Five firefighters are running, lifting and sweating in a brightly lit workout room.
Nestled into the corner of the Langford Fire Hall on Peatt Road, they crack jokes, offer up a friendly banter, exercising in blue t-shirts emblazoned with Langford Fire Rescue across their backs.
For more than a month, these firefighters have been in competition mode, in a firefighter’s fitness challenge between themselves and (so far) the Metchosin, Sooke/Otter Point, Oak Bay and Sidney departments. They’re focusing not only on pumping water onto fires, but also pumping iron in the gym.
“In a time when most of us are a little lax on our fitness, (this) really encouraged us to keep up to date on our fitness throughout Christmas and beginning of the new year,” said Assistant Chief Chris Aubrey. “We record how many hours we’re doing the fitness activities and compare notes with the rest of the departments and see who wins at the end of the day.”
Aubrey, one of 15 Langford firefighters who stepped up to the plate when the Metchosin Fire Department put the challenge forward, said there was more interest than spots available and the benefits were many.
“If we’re able to work together as a group and improve, collectively, the fitness level of all the local fire departments, then we’re all going to be able to provide a better service,” he said. “To have really fit, well-trained firefighters in your community to help you out in your time of need is certainly going to be an asset and a benefit to the community.”
The challenge, which involves 60 firefighters, is a “healthy competition” in more ways than one, Aubrey said, pointing to the good work being done by staff and volunteers in the neighbouring Metchosin department.
“I know that they have really been working hard over the past couple years. They have a new gym in their fire hall and they’ve been encouraging their members to get more physically active,” he said. “It’s great to see them take that momentum in their department and spill it over to other departments that are interested in getting involved.”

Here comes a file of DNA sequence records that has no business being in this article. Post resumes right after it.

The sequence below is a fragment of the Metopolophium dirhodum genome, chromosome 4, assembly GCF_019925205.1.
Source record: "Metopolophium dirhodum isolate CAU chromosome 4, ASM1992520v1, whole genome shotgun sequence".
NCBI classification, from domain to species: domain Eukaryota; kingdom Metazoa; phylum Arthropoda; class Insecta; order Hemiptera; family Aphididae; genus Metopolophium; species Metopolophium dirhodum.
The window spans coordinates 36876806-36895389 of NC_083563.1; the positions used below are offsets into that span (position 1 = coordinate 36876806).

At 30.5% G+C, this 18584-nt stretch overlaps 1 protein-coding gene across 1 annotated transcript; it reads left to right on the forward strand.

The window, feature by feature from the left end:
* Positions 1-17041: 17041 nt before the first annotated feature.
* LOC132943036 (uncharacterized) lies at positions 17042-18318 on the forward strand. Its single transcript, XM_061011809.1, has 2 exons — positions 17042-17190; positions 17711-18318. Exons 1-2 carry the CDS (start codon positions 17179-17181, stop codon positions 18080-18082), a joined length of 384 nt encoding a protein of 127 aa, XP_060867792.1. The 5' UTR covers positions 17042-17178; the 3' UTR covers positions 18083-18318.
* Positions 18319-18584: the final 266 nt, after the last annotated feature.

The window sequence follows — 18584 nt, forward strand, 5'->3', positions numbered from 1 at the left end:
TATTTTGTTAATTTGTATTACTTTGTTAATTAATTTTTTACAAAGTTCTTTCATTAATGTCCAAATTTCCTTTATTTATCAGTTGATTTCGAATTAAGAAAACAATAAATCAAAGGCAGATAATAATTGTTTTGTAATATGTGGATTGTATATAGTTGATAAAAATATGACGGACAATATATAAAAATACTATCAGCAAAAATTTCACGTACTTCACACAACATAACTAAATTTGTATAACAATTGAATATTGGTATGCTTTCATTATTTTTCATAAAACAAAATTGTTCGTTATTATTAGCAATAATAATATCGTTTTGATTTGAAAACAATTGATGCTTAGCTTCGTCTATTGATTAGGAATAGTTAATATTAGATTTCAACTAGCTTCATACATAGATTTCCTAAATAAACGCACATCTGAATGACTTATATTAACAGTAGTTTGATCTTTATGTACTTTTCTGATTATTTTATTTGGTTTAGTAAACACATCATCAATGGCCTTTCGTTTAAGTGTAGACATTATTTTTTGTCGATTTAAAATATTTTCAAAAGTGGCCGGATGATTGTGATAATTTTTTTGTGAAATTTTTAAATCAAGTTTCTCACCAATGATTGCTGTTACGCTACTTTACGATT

That enthusiasm not only rekindled an interest in fitness in Langford members, it fuelled their competitive spirit.
“They want to win,” Aubrey said of his workmates. “Healthy competition in this regard is good, and it is a healthy competition because it is for our own personal health … It’s more than bragging rights.”
Metchosin Fire Chief Stephanie Dunlop said WorkSafe requires forms of fitness and wellness programs. And in a profession where heart attacks are one of the number one causes of death, a high level of fitness is key.
“We could be walking up a big hill with a hoseline and that is a huge exertion. Ninety-nine per cent (of volunteer firefighters) work a full day and now they get a call at 2 a.m. during rest, and all of a sudden their body is forced into action,” she said. “That’s a lot of stress on the body and the more fit they are, the less stress on their body and heart.”
Dunlop has noticed a difference in herself, feeling stronger when she is first on the scene and forced to climb up areas, she is no longer as out of breath and is more able to stay focused on the task at hand.
“The bar is set high for fitness in our department now and everyone has jumped on board. It’s not just being in the gym and bulking up,” she said.
While she believes the program benefits everyone from the firefighters and their families to the communities, she offered up a friendly note to the other departments involved.
“People always want to win and that’s why we set up this challenge, so we can compete and encourage other departments … especially when you have mutual aid department like Langford,” she said. “It’s going to be really heartbreaking (for a larger department like them) to lose to a little department like us.”